Interview: Andrew Jackson O’Shaughnessy

Andrew O’Shaughnessy is the Saunders Director of the Robert H. Smith International Center for Jefferson Studies at Monticello, and a Professor of History at the University of Virginia. His recent book, The Men Who Lost America: British Leadership, the American Revolution, and the Fate of the Empire, won this year’s George Washington Book Prize and several other awards. Tom Cutterham spoke to him for The Junto.
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The Week in Early American History

TWEAHHappy Memorial Day to our readers in the United States. This week’s links begin with reminders about the origins of the holiday. Continue reading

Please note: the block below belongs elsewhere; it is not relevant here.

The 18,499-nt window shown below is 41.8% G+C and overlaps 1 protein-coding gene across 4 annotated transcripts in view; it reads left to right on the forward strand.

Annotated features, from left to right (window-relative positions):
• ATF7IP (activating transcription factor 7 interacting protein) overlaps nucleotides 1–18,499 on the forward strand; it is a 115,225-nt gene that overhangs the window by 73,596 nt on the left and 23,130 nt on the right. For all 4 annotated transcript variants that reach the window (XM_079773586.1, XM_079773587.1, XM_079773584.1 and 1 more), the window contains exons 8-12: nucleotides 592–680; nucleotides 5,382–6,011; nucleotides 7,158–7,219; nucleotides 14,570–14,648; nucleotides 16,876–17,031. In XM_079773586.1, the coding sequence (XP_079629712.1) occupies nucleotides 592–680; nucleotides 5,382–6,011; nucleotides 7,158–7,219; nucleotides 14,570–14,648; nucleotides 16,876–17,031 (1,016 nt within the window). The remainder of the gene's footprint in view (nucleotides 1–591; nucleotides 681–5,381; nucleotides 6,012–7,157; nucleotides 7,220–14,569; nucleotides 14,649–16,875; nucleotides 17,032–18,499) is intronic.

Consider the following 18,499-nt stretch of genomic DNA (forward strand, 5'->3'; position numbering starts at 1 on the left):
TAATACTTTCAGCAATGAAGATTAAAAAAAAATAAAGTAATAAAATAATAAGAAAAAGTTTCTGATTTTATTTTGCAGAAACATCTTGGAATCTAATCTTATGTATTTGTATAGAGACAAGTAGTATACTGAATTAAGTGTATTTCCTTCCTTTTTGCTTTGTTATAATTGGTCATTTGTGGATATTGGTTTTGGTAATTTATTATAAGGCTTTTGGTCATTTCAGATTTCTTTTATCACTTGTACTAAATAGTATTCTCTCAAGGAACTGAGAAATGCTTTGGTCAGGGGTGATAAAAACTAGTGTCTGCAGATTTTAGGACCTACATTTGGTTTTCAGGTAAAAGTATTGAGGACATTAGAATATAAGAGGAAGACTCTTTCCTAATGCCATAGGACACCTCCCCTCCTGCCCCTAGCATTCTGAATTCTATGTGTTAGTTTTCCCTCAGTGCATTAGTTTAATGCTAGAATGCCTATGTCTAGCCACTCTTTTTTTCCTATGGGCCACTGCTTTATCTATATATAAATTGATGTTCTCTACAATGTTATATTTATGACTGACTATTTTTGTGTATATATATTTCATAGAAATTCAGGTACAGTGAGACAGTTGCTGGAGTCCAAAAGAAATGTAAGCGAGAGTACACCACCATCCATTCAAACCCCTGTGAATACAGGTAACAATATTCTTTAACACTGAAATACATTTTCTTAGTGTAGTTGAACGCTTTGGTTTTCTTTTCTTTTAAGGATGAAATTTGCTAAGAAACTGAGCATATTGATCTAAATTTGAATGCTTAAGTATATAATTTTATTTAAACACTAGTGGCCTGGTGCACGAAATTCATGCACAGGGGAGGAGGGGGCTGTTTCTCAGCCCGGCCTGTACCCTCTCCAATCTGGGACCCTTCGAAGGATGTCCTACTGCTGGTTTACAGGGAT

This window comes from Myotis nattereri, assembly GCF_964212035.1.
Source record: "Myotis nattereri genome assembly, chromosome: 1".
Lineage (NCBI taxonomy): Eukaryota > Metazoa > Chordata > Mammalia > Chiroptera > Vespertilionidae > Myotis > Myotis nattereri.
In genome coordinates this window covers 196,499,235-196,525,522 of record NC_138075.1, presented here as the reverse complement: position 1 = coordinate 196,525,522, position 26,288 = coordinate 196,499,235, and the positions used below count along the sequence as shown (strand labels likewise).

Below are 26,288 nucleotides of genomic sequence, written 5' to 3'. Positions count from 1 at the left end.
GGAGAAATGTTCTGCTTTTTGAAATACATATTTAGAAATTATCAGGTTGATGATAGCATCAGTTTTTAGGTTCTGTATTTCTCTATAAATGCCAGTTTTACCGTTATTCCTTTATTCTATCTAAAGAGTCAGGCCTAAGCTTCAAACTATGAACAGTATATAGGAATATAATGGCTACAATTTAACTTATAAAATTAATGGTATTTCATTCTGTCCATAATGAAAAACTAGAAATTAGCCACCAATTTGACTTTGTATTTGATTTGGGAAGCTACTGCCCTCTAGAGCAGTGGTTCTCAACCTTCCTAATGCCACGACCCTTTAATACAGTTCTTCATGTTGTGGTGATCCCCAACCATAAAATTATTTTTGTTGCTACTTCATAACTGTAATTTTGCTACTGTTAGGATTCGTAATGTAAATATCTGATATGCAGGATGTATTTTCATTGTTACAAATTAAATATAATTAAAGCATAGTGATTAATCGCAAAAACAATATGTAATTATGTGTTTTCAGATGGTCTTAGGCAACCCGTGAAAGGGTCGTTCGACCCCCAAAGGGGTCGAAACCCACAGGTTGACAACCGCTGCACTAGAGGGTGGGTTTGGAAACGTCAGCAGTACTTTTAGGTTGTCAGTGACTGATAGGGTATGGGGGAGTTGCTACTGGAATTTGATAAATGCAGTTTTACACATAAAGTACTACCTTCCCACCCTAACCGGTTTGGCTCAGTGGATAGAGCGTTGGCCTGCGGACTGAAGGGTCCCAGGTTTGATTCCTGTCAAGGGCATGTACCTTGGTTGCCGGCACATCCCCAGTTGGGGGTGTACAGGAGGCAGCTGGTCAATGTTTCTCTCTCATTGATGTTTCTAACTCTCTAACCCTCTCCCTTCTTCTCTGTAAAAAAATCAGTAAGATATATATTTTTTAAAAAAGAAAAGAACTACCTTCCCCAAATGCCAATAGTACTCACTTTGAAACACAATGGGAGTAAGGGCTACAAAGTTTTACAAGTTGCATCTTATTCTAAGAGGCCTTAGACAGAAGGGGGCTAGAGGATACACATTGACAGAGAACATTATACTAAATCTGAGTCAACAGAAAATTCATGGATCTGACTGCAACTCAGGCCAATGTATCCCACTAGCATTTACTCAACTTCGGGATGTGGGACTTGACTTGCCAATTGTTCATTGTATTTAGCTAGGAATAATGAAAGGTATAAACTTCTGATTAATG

The Week in Early American History

TWEAHWelcome to your weekly roundup of early American history headlines. Now that you’ve aced your presidential history knowledge,  and reviewed this reading list of their lives, it’s on to the links! Continue reading

The Week in Early American History

TWEAHIn time for Memorial Day, we have several stories about time, memory, and narrative in general, as well as links to stories of early America.

First, two new book reviews: Mike Jay’s review of Suzanne Corkin’s Permanent Present Tense, on memory and personal identity, and James Gleick’s review of Lee Smolin’s Time Reborn, on the nature of time itself.

Then, has wider access to information done anything in recent years to restrain the “paranoid style in American politics”? Maggie Koerth-Baker says no.

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